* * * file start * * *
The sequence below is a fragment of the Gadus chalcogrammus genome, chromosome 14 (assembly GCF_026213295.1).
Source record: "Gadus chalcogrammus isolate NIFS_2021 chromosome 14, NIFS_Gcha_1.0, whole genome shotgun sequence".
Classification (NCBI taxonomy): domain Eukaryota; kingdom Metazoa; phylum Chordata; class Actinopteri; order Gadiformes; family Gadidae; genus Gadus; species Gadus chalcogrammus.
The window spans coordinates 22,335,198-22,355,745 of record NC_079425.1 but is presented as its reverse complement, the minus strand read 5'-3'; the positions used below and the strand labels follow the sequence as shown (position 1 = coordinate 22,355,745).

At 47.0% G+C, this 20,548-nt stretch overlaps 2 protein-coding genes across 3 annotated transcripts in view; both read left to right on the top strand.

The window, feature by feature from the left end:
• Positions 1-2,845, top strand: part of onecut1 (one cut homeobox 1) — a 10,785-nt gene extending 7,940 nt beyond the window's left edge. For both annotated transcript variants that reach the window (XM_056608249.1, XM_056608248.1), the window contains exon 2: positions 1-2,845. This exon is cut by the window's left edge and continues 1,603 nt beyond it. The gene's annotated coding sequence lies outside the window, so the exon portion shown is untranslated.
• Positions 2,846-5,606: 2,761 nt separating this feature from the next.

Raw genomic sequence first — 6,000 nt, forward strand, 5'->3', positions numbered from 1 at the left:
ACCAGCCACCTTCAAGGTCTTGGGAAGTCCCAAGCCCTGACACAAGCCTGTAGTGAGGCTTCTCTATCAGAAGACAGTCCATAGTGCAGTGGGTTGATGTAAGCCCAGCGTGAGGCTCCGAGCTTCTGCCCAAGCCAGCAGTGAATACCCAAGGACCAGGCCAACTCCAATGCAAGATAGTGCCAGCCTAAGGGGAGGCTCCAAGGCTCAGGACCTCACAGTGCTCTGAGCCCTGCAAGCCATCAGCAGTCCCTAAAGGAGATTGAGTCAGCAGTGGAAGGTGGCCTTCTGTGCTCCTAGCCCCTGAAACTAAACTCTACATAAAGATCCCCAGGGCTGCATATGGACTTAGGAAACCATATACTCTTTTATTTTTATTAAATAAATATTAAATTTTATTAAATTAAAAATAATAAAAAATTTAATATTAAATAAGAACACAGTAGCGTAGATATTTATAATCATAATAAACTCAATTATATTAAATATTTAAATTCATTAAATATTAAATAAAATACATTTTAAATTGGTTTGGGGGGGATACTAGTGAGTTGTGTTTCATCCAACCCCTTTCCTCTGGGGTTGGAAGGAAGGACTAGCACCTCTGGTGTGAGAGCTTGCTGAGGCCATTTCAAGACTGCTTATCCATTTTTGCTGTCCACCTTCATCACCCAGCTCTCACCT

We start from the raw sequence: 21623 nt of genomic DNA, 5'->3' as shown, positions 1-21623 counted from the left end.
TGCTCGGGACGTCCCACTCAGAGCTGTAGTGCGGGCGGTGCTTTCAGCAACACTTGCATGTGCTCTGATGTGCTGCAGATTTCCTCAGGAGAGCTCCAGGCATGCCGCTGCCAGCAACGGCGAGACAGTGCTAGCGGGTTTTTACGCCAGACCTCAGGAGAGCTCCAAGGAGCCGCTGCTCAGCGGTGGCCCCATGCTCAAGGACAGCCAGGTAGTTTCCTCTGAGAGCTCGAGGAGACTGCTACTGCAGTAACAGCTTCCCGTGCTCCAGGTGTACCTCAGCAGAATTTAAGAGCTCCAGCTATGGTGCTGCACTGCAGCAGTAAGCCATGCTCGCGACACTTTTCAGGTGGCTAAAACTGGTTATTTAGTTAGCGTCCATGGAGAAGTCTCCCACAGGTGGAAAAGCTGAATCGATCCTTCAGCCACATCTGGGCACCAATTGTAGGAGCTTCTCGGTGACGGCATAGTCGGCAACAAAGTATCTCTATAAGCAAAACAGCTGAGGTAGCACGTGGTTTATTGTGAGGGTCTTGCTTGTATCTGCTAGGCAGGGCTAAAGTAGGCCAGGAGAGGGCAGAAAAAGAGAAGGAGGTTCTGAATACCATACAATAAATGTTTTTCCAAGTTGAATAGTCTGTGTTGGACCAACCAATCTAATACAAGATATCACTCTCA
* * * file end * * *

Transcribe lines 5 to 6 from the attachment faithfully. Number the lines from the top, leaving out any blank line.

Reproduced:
At 47.0% G+C, this 20,548-nt stretch overlaps 2 protein-coding genes across 3 annotated transcripts in view; both read left to right on the top strand.

The window, feature by feature from the left end: